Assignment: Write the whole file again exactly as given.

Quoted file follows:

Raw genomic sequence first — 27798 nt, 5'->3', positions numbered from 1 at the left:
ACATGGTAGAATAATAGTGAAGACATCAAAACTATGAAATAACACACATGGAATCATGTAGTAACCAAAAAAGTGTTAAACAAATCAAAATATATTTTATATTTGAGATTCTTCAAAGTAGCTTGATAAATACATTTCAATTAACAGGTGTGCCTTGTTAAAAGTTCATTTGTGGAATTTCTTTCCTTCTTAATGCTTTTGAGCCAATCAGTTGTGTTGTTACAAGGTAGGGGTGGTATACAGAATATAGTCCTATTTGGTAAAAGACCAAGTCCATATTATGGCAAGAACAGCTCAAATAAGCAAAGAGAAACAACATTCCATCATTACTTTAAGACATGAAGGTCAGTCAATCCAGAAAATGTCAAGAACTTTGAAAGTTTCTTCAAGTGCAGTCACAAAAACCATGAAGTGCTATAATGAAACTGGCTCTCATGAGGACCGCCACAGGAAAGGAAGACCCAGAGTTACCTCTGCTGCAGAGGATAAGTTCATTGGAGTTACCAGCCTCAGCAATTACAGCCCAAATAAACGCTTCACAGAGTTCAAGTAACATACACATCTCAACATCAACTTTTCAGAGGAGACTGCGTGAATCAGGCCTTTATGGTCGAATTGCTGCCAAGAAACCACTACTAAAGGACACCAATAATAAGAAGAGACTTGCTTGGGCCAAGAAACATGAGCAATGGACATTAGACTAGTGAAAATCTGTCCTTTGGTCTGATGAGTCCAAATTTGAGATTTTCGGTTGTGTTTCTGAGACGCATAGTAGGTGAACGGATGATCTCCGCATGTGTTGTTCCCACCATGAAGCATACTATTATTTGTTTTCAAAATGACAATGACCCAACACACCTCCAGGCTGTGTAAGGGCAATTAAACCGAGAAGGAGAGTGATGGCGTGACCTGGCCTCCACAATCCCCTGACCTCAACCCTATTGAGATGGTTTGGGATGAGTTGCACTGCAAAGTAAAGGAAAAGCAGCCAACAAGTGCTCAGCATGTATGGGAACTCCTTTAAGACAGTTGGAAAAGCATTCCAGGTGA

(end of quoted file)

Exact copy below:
Raw genomic sequence first — 27798 nt, 5'->3', positions numbered from 1 at the left:
ACATGGTAGAATAATAGTGAAGACATCAAAACTATGAAATAACACACATGGAATCATGTAGTAACCAAAAAAGTGTTAAACAAATCAAAATATATTTTATATTTGAGATTCTTCAAAGTAGCTTGATAAATACATTTCAATTAACAGGTGTGCCTTGTTAAAAGTTCATTTGTGGAATTTCTTTCCTTCTTAATGCTTTTGAGCCAATCAGTTGTGTTGTTACAAGGTAGGGGTGGTATACAGAATATAGTCCTATTTGGTAAAAGACCAAGTCCATATTATGGCAAGAACAGCTCAAATAAGCAAAGAGAAACAACATTCCATCATTACTTTAAGACATGAAGGTCAGTCAATCCAGAAAATGTCAAGAACTTTGAAAGTTTCTTCAAGTGCAGTCACAAAAACCATGAAGTGCTATAATGAAACTGGCTCTCATGAGGACCGCCACAGGAAAGGAAGACCCAGAGTTACCTCTGCTGCAGAGGATAAGTTCATTGGAGTTACCAGCCTCAGCAATTACAGCCCAAATAAACGCTTCACAGAGTTCAAGTAACATACACATCTCAACATCAACTTTTCAGAGGAGACTGCGTGAATCAGGCCTTTATGGTCGAATTGCTGCCAAGAAACCACTACTAAAGGACACCAATAATAAGAAGAGACTTGCTTGGGCCAAGAAACATGAGCAATGGACATTAGACTAGTGAAAATCTGTCCTTTGGTCTGATGAGTCCAAATTTGAGATTTTCGGTTGTGTTTCTGAGACGCATAGTAGGTGAACGGATGATCTCCGCATGTGTTGTTCCCACCATGAAGCATACTATTATTTGTTTTCAAAATGACAATGACCCAACACACCTCCAGGCTGTGTAAGGGCAATTAAACCGAGAAGGAGAGTGATGGCGTGACCTGGCCTCCACAATCCCCTGACCTCAACCCTATTGAGATGGTTTGGGATGAGTTGCACTGCAAAGTAAAGGAAAAGCAGCCAACAAGTGCTCAGCATGTATGGGAACTCCTTTAAGACAGTTGGAAAAGCATTCCAGGTGA